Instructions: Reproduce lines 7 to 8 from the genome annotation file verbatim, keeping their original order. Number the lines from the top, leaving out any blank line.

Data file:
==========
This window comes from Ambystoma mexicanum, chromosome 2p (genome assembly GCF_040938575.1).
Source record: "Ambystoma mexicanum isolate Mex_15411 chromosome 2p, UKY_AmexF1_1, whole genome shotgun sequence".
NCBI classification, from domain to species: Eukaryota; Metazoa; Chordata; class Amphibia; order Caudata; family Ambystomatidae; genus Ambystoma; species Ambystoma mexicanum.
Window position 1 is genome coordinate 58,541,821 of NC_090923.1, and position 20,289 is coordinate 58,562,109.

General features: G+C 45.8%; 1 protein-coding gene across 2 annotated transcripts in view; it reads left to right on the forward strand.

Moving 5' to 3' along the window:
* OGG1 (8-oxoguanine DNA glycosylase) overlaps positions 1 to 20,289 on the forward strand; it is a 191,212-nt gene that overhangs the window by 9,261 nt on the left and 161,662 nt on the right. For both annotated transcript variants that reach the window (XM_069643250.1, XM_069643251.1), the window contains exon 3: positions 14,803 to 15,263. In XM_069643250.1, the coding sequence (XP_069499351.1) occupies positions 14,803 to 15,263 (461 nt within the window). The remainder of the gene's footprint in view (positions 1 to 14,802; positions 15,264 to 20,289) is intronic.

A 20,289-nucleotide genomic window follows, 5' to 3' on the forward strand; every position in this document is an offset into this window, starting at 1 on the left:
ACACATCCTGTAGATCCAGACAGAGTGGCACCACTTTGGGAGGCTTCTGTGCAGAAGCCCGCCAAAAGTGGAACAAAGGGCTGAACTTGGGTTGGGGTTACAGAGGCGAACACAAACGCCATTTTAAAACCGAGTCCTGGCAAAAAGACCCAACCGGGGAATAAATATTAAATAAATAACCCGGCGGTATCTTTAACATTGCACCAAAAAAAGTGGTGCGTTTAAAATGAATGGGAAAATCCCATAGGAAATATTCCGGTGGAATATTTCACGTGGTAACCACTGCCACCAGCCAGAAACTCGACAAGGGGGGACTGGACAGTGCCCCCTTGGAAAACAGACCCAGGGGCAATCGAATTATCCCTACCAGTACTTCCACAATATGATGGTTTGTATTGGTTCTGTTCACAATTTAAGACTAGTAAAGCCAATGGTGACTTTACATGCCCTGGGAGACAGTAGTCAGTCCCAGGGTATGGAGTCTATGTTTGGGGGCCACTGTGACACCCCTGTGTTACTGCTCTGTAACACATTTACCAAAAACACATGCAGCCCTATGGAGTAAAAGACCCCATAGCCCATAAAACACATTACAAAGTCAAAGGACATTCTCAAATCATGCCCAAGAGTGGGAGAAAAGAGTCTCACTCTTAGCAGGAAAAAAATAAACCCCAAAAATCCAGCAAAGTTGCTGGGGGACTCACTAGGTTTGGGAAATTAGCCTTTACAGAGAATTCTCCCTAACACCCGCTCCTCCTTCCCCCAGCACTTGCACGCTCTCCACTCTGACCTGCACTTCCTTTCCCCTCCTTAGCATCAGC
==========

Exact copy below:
* OGG1 (8-oxoguanine DNA glycosylase) overlaps positions 1 to 20,289 on the forward strand; it is a 191,212-nt gene that overhangs the window by 9,261 nt on the left and 161,662 nt on the right. For both annotated transcript variants that reach the window (XM_069643250.1, XM_069643251.1), the window contains exon 3: positions 14,803 to 15,263. In XM_069643250.1, the coding sequence (XP_069499351.1) occupies positions 14,803 to 15,263 (461 nt within the window). The remainder of the gene's footprint in view (positions 1 to 14,802; positions 15,264 to 20,289) is intronic.

A 20,289-nucleotide genomic window follows, 5' to 3' on the forward strand; every position in this document is an offset into this window, starting at 1 on the left: